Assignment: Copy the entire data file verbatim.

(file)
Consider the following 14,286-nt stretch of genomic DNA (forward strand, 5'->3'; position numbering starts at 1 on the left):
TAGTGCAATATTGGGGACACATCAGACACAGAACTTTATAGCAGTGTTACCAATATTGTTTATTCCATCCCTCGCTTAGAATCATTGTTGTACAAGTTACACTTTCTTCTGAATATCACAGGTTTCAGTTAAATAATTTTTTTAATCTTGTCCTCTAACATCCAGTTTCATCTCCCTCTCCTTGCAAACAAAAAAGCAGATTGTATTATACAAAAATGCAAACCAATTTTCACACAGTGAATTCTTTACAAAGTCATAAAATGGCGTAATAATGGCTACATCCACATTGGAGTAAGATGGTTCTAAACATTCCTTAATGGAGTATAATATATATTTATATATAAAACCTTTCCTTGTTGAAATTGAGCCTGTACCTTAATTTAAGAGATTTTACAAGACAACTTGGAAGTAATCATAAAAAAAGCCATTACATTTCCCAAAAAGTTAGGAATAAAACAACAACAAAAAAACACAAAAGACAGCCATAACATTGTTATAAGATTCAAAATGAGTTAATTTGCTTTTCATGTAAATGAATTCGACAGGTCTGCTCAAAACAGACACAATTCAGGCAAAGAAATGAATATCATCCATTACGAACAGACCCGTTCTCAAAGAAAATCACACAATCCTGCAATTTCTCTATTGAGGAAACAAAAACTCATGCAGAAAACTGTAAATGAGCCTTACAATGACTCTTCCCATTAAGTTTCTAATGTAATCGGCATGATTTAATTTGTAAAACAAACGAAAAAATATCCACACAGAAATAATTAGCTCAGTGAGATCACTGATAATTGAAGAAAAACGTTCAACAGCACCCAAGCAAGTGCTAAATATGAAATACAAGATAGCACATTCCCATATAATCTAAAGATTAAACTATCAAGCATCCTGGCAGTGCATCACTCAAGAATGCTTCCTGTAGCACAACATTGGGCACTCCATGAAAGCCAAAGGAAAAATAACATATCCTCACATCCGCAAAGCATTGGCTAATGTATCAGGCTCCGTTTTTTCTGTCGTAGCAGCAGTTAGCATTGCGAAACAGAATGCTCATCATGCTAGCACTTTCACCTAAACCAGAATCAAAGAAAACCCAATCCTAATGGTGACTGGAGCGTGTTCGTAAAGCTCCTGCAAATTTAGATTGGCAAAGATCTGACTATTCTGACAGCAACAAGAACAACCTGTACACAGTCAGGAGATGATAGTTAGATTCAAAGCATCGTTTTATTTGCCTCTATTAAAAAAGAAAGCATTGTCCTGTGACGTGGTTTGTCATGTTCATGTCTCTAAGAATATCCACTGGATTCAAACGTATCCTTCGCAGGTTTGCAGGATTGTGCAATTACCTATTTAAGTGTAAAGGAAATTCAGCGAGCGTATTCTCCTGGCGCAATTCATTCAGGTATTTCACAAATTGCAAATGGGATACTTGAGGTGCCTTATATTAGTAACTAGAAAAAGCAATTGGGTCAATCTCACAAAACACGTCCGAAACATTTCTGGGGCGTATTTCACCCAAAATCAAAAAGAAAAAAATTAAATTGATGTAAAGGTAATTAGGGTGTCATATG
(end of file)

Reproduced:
Consider the following 14,286-nt stretch of genomic DNA (forward strand, 5'->3'; position numbering starts at 1 on the left):
TAGTGCAATATTGGGGACACATCAGACACAGAACTTTATAGCAGTGTTACCAATATTGTTTATTCCATCCCTCGCTTAGAATCATTGTTGTACAAGTTACACTTTCTTCTGAATATCACAGGTTTCAGTTAAATAATTTTTTTAATCTTGTCCTCTAACATCCAGTTTCATCTCCCTCTCCTTGCAAACAAAAAAGCAGATTGTATTATACAAAAATGCAAACCAATTTTCACACAGTGAATTCTTTACAAAGTCATAAAATGGCGTAATAATGGCTACATCCACATTGGAGTAAGATGGTTCTAAACATTCCTTAATGGAGTATAATATATATTTATATATAAAACCTTTCCTTGTTGAAATTGAGCCTGTACCTTAATTTAAGAGATTTTACAAGACAACTTGGAAGTAATCATAAAAAAAGCCATTACATTTCCCAAAAAGTTAGGAATAAAACAACAACAAAAAAACACAAAAGACAGCCATAACATTGTTATAAGATTCAAAATGAGTTAATTTGCTTTTCATGTAAATGAATTCGACAGGTCTGCTCAAAACAGACACAATTCAGGCAAAGAAATGAATATCATCCATTACGAACAGACCCGTTCTCAAAGAAAATCACACAATCCTGCAATTTCTCTATTGAGGAAACAAAAACTCATGCAGAAAACTGTAAATGAGCCTTACAATGACTCTTCCCATTAAGTTTCTAATGTAATCGGCATGATTTAATTTGTAAAACAAACGAAAAAATATCCACACAGAAATAATTAGCTCAGTGAGATCACTGATAATTGAAGAAAAACGTTCAACAGCACCCAAGCAAGTGCTAAATATGAAATACAAGATAGCACATTCCCATATAATCTAAAGATTAAACTATCAAGCATCCTGGCAGTGCATCACTCAAGAATGCTTCCTGTAGCACAACATTGGGCACTCCATGAAAGCCAAAGGAAAAATAACATATCCTCACATCCGCAAAGCATTGGCTAATGTATCAGGCTCCGTTTTTTCTGTCGTAGCAGCAGTTAGCATTGCGAAACAGAATGCTCATCATGCTAGCACTTTCACCTAAACCAGAATCAAAGAAAACCCAATCCTAATGGTGACTGGAGCGTGTTCGTAAAGCTCCTGCAAATTTAGATTGGCAAAGATCTGACTATTCTGACAGCAACAAGAACAACCTGTACACAGTCAGGAGATGATAGTTAGATTCAAAGCATCGTTTTATTTGCCTCTATTAAAAAAGAAAGCATTGTCCTGTGACGTGGTTTGTCATGTTCATGTCTCTAAGAATATCCACTGGATTCAAACGTATCCTTCGCAGGTTTGCAGGATTGTGCAATTACCTATTTAAGTGTAAAGGAAATTCAGCGAGCGTATTCTCCTGGCGCAATTCATTCAGGTATTTCACAAATTGCAAATGGGATACTTGAGGTGCCTTATATTAGTAACTAGAAAAAGCAATTGGGTCAATCTCACAAAACACGTCCGAAACATTTCTGGGGCGTATTTCACCCAAAATCAAAAAGAAAAAAATTAAATTGATGTAAAGGTAATTAGGGTGTCATATG